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Relative Flood Tolerance of Non-Dormant Fruit Trees

 
John Wolfram
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Location: Lafayette, Indiana
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Floodplain Fruits is an Indiana orchard located in the high floodplain of the Wabash River. The vast majority of flooding occurs in the late winter/very early spring before the trees of the orchard have leafed out and usually does not damage the dormant trees. However, a week of rain in the very late spring caused flooding which gives some insight into the relative flood tolerance of various fruit trees when they are leafed out. In general, the trees were at least partially submerged for about 3 days.

Overall, the pears seemed to laugh off the flood while the peaches lost their leaves that went underwater. The apricots also all their submerged leaves and appeared to be fairly stressed by the whole ordeal. The pawpaws and persimmons are all much younger that the other trees, but initial evidence suggests that the persimmons might be slightly more flood tolerant than the pawpaws.

The pear trees were largely unphased by the flooding. The mud covered leaves mark the high water point for the river.


The peaches lost their leaves below the high water point, but the leaves that stayed above the water look to be doing well.


The apricots also lost their flooded leaves, but the non-flooded leaves appear to be drooping more than the peaches. Time will tell for the ultimate survival rates of the various trees.


A tiny persimmon tree that looks to have made it through the flood. Some of the other persimmon trees appear to have lost all their leaves, but it is difficult to draw conclusions based off such tiny trees.


All of the tiny pawpaws lost their leaves.


My neighbor's mono-crop of corn appears to be wiped out.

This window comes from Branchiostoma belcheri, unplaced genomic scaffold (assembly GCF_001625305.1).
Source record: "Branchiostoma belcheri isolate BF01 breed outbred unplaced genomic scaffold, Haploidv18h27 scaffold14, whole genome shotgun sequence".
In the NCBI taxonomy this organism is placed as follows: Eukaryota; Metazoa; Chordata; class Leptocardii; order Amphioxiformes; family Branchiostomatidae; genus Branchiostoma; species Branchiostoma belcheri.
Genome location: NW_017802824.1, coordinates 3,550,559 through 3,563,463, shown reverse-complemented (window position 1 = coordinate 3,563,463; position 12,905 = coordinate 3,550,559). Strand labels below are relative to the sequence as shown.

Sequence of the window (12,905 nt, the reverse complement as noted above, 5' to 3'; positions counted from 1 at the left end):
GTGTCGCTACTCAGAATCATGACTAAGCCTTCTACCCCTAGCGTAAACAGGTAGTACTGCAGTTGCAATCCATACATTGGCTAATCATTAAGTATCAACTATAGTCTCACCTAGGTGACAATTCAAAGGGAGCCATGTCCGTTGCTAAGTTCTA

John Wolfram
Posts: 632
Location: Lafayette, Indiana
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July 4th Update:

After the first round of flooding the waters receded, but then came another few days of rain and the area re-flooded. As a result, the trees in the lowest lying areas have been partially submerged for two weeks straight now. Also, despite being about 1000 meters from the normal banks of the river, green frogs have taken up residence in the orchard and are helping to control the mosquito boom that ensued. Based on two weeks of observations, it looks like the relative flood tolerance of the fruit trees I have is as follows.

Pear ≥ Persimmon > Peach ≥ Plum ≥ Pawpaw ≥ Apricot

This pear tree has been partially submerged for two weeks, but during that time it has put on growth and its flooded leaves have survived and are now have a nice layer of mud on them.


While the peach trees lost all their submerged leaves, the portions of the trees that stayed above the water are now thriving.


The Apricots did not handle the flooding very well, and it now looks like the tree losses will be near 100%. I checked, and the apricot trees were all on seedling rootstock, so perhaps I will try replanting with apricots on myrobalan.


The small persimmons were fully submerged and lost a good percentage of their leaves (but not all of them) and are now vigorously leafing out.


The small pawpaws experienced conditions similar to the persimmons, but are not currently showing signs of life.


This Toka / Bubblegum plum is surrounded by apricots that look dead, but it now vigorously growing.



 
Dale Hodgins
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Location: Victoria British Columbia-Canada
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I wonder if you might have success growing some fruits on flood resistant root stock. I've seen plums in a foot of water. Peaches and apricots grafted on might be a good approach. Apples will sometimes work on pear trees.
 
I agree. Here's the link: https://richsoil.com/wood-heat.jsp
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